In this Table for 12 series, I’m focusing on the 12 women and women of color in Biden’s cabinet, the most ever. 

Shalanda Young Is Acting Director of Office of Management and Budget

On March 22, the Senate voted 63-37 to confirm Shalanda Young as the deputy director of the Office of Management and Budget. She is currently acting director of the department. 

President Biden’s original nominee for OMB director, Neera Tanden, withdrew her nomination last month after objections from senators on both sides of the aisle about negative social media posts she wrote during the Trump administration and decisions she made while director of the Center for American Progress, a progressive think tank. 

Biden’s plans to fill the top spot at OMB remain on hold.

Many in Congress, on both sides of the aisle, have expressed support for making Young the permanent director, including the Congressional Black Caucus, the Democratic Women’s Caucus, Speaker Nancy Pelosi, and even Sen. Lindsey Graham (R-SC), who told her during her confirmation hearing that she would “get my support, maybe for both jobs, who knows.”

Young, 42, is a Hill veteran. Prior to becoming deputy director at OMB, she was the first Black woman to serve as the staff director for Democrats on the House Appropriations Committee. In that role, reports the Washington Post, “she oversaw $1.4 trillion in annual federal funding for programs ranging from infrastructure to defense to development. Before becoming staff director, Young held other positions within the committee for more than 14 years.”

Former House Appropriations Chair Nita M. Lowey (D-NY), the first woman to chair the powerful committee, said of Young, “You can be tough, but you have to be smart, and you have to know when to smile, and you have to know when it’s time to shake hands and say, ‘this is it.’ She has all those attributes.”

If Young is made director of the OMB, she would be the first black woman in charge of the agency. 

Born on the Bayou

Young grew up in Clinton, Louisiana, a rural town with a population of around 2,000. She told senators in her opening statement that “it’s where my maternal great grandparents lived, got married, and had my grandmother in 1928. Somehow, even then, in the segregated South, my great grandparents sent their child, my grandmother, to college. I am grateful they prioritized education—a commitment that has stayed in my family for generations. All families deserve to see their children have that same opportunity to pursue their potential.”

Young attended Loyola University and went on to earn a master’s in health administration from Tulane University. In 2001, she moved to Washington to serve as a presidential management fellow at the National Institutes of Health. Six years later, she got a job at the House Appropriations Committee and rose through the ranks, becoming staff director of the committee in 2017.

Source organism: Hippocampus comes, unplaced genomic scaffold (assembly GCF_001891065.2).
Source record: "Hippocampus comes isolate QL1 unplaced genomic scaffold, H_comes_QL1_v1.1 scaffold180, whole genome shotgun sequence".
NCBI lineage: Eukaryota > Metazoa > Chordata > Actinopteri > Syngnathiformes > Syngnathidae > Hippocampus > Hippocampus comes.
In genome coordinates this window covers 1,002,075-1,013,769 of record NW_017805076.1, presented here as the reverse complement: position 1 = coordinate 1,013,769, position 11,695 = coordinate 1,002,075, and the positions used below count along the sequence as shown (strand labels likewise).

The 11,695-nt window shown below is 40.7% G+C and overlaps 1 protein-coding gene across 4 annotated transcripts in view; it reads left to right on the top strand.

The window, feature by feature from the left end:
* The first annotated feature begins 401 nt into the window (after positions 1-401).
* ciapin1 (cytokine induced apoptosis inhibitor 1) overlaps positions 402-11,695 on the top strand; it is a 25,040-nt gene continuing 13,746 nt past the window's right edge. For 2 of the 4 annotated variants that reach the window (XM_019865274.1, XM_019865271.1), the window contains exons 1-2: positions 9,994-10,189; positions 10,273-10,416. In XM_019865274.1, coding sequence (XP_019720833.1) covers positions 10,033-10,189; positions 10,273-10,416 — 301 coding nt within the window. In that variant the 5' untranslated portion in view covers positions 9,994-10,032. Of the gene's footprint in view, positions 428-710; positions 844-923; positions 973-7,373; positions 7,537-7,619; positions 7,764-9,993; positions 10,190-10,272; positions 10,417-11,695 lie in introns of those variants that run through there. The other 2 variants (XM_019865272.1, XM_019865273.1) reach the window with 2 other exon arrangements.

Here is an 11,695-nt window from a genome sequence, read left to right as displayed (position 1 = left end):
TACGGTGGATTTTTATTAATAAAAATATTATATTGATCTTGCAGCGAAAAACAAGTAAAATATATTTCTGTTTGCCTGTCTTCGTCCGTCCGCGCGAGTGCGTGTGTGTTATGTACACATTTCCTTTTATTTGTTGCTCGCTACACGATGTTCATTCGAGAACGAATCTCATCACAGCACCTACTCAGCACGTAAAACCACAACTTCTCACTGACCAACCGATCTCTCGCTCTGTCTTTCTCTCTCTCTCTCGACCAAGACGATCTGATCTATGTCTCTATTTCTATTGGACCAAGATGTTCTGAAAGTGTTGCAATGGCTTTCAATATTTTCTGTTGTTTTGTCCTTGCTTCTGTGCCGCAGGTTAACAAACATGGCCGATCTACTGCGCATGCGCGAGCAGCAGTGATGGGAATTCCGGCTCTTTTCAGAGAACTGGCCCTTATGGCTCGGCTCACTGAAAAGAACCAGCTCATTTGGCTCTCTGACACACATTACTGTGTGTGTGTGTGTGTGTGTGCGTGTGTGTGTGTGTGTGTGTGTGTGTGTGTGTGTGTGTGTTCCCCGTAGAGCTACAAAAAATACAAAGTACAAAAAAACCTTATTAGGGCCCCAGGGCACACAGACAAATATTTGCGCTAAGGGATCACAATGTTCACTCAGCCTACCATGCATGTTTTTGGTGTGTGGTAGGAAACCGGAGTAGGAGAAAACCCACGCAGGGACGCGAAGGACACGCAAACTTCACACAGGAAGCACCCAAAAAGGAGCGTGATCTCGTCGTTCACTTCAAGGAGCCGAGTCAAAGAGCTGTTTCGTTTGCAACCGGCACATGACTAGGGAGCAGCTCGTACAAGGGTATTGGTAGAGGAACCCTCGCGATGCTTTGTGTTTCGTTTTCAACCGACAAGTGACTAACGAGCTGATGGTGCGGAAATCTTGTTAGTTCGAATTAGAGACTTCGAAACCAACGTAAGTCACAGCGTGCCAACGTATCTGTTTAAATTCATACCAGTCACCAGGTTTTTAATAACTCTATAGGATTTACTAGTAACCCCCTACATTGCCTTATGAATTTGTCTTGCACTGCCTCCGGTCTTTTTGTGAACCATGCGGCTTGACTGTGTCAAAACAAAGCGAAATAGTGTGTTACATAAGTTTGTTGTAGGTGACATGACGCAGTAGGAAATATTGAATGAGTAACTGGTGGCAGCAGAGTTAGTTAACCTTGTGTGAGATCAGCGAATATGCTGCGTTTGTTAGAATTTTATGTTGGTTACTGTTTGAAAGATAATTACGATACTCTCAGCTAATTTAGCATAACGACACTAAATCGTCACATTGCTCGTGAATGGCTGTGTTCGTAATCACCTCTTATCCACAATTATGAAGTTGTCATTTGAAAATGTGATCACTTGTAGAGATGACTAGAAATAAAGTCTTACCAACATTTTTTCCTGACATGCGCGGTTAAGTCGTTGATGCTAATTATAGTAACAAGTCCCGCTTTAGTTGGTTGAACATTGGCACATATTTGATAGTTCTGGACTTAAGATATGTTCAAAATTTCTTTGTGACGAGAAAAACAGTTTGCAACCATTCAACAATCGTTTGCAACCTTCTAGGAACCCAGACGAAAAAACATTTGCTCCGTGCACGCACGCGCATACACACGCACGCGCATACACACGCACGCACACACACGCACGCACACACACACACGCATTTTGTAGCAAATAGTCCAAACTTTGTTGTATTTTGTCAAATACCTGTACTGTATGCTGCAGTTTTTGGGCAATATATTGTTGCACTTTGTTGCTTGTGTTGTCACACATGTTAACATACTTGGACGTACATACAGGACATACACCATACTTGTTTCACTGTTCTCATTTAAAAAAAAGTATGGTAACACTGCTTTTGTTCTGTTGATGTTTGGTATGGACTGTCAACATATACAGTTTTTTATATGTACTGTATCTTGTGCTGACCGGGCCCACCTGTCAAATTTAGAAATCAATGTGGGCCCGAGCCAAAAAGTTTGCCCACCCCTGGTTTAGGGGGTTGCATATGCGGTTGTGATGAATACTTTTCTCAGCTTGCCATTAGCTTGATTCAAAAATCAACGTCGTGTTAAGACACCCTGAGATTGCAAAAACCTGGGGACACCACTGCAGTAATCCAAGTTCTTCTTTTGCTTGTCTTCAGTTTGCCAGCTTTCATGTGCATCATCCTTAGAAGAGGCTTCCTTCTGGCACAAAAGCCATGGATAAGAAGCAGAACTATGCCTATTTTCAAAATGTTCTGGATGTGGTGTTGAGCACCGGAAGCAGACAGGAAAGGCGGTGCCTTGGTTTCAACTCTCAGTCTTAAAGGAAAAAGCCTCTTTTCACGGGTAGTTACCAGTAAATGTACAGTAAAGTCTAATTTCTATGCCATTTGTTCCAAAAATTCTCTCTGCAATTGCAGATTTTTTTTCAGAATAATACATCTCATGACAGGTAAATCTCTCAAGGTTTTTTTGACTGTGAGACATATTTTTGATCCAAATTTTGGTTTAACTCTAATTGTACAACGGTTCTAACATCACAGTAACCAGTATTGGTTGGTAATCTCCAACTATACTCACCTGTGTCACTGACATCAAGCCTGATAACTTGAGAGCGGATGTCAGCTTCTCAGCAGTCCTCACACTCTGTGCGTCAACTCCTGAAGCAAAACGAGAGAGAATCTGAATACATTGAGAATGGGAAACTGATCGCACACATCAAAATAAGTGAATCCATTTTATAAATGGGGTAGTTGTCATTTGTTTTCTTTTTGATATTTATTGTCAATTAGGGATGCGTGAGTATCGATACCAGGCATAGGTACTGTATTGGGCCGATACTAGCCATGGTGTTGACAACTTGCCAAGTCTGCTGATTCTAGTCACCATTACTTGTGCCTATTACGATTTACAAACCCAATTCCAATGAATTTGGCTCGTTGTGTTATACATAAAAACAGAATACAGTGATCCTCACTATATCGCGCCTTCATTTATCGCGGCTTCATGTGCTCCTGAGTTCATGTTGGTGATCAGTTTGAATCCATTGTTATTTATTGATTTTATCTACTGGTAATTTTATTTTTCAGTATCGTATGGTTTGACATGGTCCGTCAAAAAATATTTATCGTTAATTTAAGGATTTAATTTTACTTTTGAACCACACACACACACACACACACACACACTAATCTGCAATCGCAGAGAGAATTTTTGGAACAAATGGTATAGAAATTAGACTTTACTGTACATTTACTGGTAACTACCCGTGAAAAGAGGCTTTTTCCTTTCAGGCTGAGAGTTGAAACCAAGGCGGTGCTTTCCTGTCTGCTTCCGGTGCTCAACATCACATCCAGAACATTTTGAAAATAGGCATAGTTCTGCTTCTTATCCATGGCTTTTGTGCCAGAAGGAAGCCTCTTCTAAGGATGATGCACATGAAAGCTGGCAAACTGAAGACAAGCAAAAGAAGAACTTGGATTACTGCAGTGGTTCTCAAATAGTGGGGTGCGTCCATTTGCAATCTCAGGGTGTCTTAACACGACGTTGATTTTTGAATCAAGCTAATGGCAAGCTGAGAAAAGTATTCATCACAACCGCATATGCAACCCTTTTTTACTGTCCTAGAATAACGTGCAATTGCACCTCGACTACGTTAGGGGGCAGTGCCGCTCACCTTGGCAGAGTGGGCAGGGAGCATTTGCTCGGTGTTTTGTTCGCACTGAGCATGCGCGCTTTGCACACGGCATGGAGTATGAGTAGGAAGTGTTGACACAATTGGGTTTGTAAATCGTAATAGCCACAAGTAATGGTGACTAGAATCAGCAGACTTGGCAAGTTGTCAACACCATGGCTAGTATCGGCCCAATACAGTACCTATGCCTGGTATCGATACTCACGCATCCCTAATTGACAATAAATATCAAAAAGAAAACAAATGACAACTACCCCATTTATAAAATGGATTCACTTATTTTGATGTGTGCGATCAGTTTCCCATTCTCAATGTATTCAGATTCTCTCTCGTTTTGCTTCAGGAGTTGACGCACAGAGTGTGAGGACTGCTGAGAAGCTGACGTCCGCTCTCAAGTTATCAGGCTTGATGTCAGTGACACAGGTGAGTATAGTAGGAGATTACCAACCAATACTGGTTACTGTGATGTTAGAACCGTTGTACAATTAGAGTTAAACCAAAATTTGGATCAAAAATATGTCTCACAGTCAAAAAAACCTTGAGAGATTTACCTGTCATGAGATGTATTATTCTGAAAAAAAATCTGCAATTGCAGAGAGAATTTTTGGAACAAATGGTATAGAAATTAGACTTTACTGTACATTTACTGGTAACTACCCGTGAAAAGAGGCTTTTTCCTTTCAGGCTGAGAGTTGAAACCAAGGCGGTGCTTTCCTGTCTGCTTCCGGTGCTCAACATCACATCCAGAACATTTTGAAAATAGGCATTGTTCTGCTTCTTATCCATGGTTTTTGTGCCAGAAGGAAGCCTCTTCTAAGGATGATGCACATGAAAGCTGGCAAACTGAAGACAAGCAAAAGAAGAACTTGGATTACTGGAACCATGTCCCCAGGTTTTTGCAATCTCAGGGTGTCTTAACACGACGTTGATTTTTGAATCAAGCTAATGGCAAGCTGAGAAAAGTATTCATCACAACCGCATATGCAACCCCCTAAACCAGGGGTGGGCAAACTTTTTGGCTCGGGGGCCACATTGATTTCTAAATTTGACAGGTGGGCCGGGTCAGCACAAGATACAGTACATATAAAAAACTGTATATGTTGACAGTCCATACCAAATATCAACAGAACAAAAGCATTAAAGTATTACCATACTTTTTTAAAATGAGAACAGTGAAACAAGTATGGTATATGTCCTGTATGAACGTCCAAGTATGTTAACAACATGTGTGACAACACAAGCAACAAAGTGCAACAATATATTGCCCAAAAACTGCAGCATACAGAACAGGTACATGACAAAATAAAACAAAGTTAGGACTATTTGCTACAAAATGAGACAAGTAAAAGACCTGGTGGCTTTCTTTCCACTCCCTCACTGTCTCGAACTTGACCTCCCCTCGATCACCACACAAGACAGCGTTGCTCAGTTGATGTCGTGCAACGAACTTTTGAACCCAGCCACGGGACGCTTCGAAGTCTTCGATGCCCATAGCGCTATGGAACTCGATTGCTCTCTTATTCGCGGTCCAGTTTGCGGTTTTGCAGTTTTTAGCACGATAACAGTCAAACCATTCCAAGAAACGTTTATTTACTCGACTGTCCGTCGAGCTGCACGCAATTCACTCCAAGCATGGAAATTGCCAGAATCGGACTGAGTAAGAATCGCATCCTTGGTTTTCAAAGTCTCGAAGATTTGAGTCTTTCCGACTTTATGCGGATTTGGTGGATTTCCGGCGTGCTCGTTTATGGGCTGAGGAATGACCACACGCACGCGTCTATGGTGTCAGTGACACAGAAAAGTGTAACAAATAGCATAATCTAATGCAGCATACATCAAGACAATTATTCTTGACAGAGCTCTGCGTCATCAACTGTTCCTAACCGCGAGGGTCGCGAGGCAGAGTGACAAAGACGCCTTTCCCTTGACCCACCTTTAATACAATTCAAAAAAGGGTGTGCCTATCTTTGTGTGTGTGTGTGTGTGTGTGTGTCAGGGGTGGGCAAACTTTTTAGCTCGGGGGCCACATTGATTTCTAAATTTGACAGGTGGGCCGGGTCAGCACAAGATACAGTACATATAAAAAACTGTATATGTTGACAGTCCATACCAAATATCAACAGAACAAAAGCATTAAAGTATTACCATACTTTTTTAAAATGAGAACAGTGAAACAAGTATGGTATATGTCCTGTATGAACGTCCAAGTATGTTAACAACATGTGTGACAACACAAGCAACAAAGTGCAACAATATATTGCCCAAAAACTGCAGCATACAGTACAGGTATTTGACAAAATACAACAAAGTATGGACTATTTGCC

Young “played critical roles on Capitol Hill in negotiating not only the dozen annual spending bills, but also a series of five pandemic relief packages that together totaled $3 trillion and represented the leading edge of a sweeping federal response to the crisis,” reports The New York Times.

When the former president shut down the government in early 2019 and refused to reopen it until his border wall was funded, Young is credited with helping Speaker Nancy Pelosi map out a “strategy that would temporarily allow parts of the government to reopen before any negotiations on homeland security could proceed.” In tense negotiations with Republican lawmakers, Young held firm until the president backed down. It was a major victory for Democrats in the House. “We reached a solution,” Sen. Leahy recalled at Young’s hearing. “That’s what Shalanda is best at. She knows how to work across the aisle to get a deal done.”

Former committee chair Nita Lowey told the Washington Post that Young was an invaluable and trusted advisor in all negotiations. Young “would be the one whispering in Lowey’s ear to negotiate for more money, guided by her instincts on the political dynamics that keep Capitol Hill churning,” noted the Post.

Young clearly enjoyed her role as trusted advisor on the Hill and had fun with it. A fan of the HBO show, Game of Thrones, Young once wore a “Hand of the Queen” brooch during one of their 2019 budget negotiation sessions and Roll Call tweeted a picture of it. The official House Appropriations Committee Twitter account retweeted the picture, and quipped, “She serves as Hand of the Chair to @AppropsDems Khaleesi @NitaLowey: first of her name, mother of mark-ups, broker of budgets, queen of the 12 appropriations bills. #GameOfThrones”

Budgets ‘Express our Values’

Young has said that she views budgets as an expression of our values as a country. She told senators at her confirmation hearing, a “former boss of mine, Chairman Obey, used to say a budget is your values. I share that belief, and firmly believe the federal budget can and should help make the promise of this country real for all families in every community.”